The combination of narrative chanters, called tayu, and the music of the shamisen are known as joruri. Traditional Japanese language is used for narration, with sub-titles in modern-day Japanese running simultaneously during the play. The tayu and the shamisen player are constant companions during the performance. The tayu tells the story and the shamisen player conveys the emotion and the essence of each character through his music.
Bunraku puppets range in size from two to four feet tall or more, depending on the age and gender of the character and the tradition of the specific puppet troupe. The heads and hands of traditional puppets are carved by specialists and the bodies are constructed by puppeteers. The elaborate costumes and intricate carving of the puppets make them some of the most prominent and unusual puppets in the world.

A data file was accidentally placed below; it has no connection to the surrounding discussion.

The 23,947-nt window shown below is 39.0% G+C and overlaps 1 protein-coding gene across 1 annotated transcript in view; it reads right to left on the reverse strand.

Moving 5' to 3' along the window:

Typical male and female puppet costumes (images courtesy of www2.ntj.jac.go.jp/unesco/bunraku/en/)
The heads of the puppets can be very sophisticated mechanically. In plays with supernatural themes, a puppet may be constructed so that its face can quickly transform into that of a demon. Less complex heads may have eyes, noses, mouths, and eyebrows that move. The controls for all movements of the puppets head and face are located on a handle that extends down from the neck of the puppet, and are reached by the main puppeteer inserting his left hand into the chest of the puppet through a hole in the back of the torso.
Bunraku puppet body out of costume and detached head (images courtesy of www2.ntj.jac.go.jp/unesco/bunraku/en/)
For more information on Bunraku Puppet Threatre, visit the following links:
Puppet Theatre of Japan, An Introduction to Bunraku
The Puppetry Home Page, A Brief History of Bunraku
Video Clips of Bunraku Plays
Bunraku Bay Puppet Troupe, Bringing the Beauty and Drama of Traditional Japanese Bunraku Puppetry to the United States
"Bunraku." Encyclopædia Britannica. 2007. Encyclopædia Britannica Online. 21 Aug. 2007
"Puppetry." Encyclopædia Britannica. 2007. Encyclopædia Britannica Online. 21 Aug. 2007
"Joruri." Encyclopædia Britannica. 2007. Encyclopædia Britannica Online. 21 Aug. 2007
"Samisen." Encyclopædia Britannica. 2007. Encyclopædia Britannica Online. 21 Aug. 2007